Air quality complaints from wildfires persist in Richmond

Air quality complaints from wildfires continue in Richmond
A photo taken in Richmond Tuesday evening, Oct. 10, 2017, when air quality was made poor by the massive North Bay fires.

UPDATE WEDNESDAY, 4:50 P.M.: All West Contra Costa Unified School District schools will be closed on Thursday, Oct. 12, due to “rapidly changing air quality conditions” resulting from the massive North Bay fires, Superintendent Matt Duffy announced Wednesday afternoon. “Central office departments will remain open,” Duffy said. “A decision about Friday will be made once more information becomes available.”


The West Contra Costa Unified School District (WCCUSD) has kept all of its schools and offices open today and, same as Tuesday, is limiting outdoor activities based upon poor air quality brought on by the North Bay fires that erupted Sunday night.

“According to the Bay Area Air Quality Management District, the current air quality has improved over the past 24 hours,” according to a district statement Wednesday. “However, the fires in Napa, Sonoma, and other counties to the north of us are still burning with minimal containment, so the air quality is changing.”

Residents wanting updates on air quality can visit the BAAQMD website and check the air monitoring data section.

Since Monday, residents have been complaining about the poor air quality as they go about their day. Organizations including WCCUSD, Kaiser Richmond and Building Blocks for Kids Collaborative have made masks available for youth and families needing protection.

Some parents have expressed concern about sending kids to school in these conditions.

“[Tuesday] morning I received a report of students passing out at Richmond High School due to poor air quality,” said Mister Phillips, who serves on the WCCUSD Board of Education. “I went to the school to see for myself. Students and staff complained of headaches, dizziness, and chest pains.”

Despite those concerns, Superintendent Matt Duffy said Tuesday he believes students are best served when schools are open.

“Many of our students rely on us for breakfast and lunch and there is no doubt that they are safer in a supervised environment with caring adults,” Duffy said, adding that the district will support parents and guardians who choose to keep their kids home.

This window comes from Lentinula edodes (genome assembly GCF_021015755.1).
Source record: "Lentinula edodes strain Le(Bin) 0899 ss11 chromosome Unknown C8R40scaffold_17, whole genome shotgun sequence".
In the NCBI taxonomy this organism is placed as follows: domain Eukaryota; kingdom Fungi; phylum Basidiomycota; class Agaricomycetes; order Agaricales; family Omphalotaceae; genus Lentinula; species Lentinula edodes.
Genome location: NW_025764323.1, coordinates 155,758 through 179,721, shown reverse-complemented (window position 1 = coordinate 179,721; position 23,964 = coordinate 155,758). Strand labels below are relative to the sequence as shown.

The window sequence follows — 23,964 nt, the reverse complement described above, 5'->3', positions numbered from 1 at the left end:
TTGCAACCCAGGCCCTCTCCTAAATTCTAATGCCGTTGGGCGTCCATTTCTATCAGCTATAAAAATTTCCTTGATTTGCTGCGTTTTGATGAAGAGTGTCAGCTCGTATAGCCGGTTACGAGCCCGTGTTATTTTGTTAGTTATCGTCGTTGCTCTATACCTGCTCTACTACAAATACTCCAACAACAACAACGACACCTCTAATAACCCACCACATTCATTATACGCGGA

“But for the children who do come to school, we need to continue to ensure their safety and well-being,” he said.

On Wednesday, the school district listed steps it has taken to mitigate students’ exposure to poor air quality.

  • Principals have been directed to keep students indoors as much as possible, this includes for lunch, recess, and PE.
  • Ventilation systems have been shut off to prevent smoke from being drawn into our buildings. Our maintenance staff will continue to monitor the situation as needed.
  • Expanded learning programs that take place after school will be held today with students remaining inside. Parents can pick up their children early if they so choose.
  • Athletic events and practices have been cancelled.
  • College Day, which was planned for today, Wednesday, October 11, has been rescheduled to Wednesday, October 25, for all elementary and secondary schools.

The Bay Area Air Quality Management District (BAAQMD) has advised residents to:

  • Limit outdoor activities to avoid unnecessary exposure if you smell smoke
  • Set air conditioning units and car vent systems to re-circulate to prevent outside air from moving inside
  • Reduce exposure to smoky air by remaining indoors with windows and doors closed, if possible
  • If you cannot keep windows and doors closed due to high temperatures, seek out cooling centers in your area
  • If you experience symptoms like repeated coughing, difficulty breathing, wheezing, chest tightness, palpitations, nausea, fatigue or lightheadedness contact your health care provider.
  • Stay tuned to local media for changes in smoke or weather conditions